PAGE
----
In Hemingway's The Old Man and the Sea, Santiago is confronted by a series of sharks, which come in a specific order. This order is significant in a few ways. One significance in the order in which the sharks come is that it shows us how nature is organized and arranged. In this book, Hemingway seems to view nature as having a specific arrangement and believes that things in nature work in a specific way. The sequence of the sharks show Hemingway's ideas about nature. Santiago first encounters the Mako shark, which is described as "beautiful and noble and knows no fear of anything," and "a fish built to feed on all the fishes in the sea." After the Mako manages to bite off a little bit of the marlin, he is struck and killed by Santiago. Next, the old man encounters the shovel-nosed sharks. They are "hateful sharks, bad smelling, scavengers as well as killers."
After them come the sharks that are portrayed as even more repulsive. This shows that in nature, there exists a certain order and that the worthy and noble creatures are superior to the "mere moving appetites" of nature.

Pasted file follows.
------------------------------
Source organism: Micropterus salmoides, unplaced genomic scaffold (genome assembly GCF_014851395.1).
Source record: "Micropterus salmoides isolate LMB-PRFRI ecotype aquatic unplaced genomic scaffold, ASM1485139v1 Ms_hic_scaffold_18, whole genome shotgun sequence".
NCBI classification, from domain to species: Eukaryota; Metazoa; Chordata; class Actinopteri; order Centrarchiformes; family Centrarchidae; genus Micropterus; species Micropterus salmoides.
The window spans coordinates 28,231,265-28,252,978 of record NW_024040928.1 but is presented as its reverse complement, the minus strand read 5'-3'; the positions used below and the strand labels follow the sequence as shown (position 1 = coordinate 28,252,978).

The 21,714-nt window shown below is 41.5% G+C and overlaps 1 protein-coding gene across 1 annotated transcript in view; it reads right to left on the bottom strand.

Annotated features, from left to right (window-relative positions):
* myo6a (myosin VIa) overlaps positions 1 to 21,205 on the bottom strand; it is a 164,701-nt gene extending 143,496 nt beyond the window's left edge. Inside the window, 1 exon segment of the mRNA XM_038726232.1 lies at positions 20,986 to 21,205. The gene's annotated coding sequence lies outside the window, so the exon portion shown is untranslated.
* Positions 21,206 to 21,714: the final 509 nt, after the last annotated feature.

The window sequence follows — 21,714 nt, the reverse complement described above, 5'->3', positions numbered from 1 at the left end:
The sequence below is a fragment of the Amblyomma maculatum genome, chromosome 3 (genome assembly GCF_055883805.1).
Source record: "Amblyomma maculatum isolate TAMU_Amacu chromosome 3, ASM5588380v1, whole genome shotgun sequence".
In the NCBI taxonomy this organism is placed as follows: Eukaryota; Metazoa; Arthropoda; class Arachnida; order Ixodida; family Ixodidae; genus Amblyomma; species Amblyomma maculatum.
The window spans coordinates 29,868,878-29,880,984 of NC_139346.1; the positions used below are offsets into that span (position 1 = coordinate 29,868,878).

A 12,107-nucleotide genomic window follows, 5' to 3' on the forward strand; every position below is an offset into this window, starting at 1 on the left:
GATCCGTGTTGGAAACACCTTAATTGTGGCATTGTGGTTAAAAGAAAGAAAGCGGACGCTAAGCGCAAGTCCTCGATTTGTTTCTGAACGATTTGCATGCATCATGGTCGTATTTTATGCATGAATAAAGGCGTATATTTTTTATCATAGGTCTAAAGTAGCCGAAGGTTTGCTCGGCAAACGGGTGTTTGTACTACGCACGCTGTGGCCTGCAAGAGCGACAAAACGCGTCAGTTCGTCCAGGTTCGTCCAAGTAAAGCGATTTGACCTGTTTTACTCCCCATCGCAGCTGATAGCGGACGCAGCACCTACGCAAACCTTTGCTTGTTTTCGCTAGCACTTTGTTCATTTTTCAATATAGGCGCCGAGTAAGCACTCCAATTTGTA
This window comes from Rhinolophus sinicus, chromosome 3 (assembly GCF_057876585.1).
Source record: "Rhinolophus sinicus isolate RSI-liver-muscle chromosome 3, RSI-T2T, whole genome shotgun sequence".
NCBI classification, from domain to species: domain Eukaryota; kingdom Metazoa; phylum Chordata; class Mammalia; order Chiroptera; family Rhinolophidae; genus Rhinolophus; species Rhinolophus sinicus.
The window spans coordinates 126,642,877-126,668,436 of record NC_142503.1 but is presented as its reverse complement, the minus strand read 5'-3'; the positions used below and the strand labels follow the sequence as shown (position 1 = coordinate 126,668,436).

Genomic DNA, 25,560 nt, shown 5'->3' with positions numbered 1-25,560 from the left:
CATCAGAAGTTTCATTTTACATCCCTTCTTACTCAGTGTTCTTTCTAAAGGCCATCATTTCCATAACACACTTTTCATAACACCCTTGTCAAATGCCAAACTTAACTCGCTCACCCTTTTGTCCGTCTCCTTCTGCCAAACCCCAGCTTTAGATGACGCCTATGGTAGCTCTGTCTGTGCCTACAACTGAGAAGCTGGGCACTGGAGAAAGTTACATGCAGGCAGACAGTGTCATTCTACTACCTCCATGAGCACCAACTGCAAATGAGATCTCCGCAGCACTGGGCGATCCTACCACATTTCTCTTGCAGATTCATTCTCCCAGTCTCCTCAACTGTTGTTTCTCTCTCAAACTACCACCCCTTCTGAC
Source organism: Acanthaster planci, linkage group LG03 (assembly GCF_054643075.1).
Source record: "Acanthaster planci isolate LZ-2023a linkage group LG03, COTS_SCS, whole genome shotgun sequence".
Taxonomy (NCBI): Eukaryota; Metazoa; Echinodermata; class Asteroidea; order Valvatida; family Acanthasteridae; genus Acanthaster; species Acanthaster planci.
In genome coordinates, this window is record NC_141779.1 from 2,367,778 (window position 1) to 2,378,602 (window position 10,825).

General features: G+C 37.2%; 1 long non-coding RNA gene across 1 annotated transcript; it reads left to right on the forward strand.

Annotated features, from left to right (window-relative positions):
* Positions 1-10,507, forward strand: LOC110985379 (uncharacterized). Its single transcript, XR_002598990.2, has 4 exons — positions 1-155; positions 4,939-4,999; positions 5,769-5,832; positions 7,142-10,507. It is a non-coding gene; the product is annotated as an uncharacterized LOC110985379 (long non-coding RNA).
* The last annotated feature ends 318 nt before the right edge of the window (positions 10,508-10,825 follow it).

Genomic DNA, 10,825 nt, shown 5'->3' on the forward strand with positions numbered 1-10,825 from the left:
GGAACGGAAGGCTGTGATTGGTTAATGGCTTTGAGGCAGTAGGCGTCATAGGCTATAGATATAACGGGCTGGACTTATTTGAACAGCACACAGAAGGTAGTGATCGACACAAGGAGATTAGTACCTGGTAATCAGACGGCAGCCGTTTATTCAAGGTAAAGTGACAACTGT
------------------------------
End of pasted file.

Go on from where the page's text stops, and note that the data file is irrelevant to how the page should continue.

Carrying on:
Another detail that the sequence of the sharks points out is the greatness of the marlin that Santiago caught. The marlin is powerful and beautiful. The first shark that comes to feed on it is noble and intelligent and worthy to feed on such a great fish as the marlin. However, the shovel-nosed sharks which are hateful and killers, are only worthy to feed on the marlin after it has been ruined and disfigured. This comes to show how magnificent the marlin was while intact, that only the noblest shark was worthy enough to feed on it.
Santiago's story implies an interesting relationship...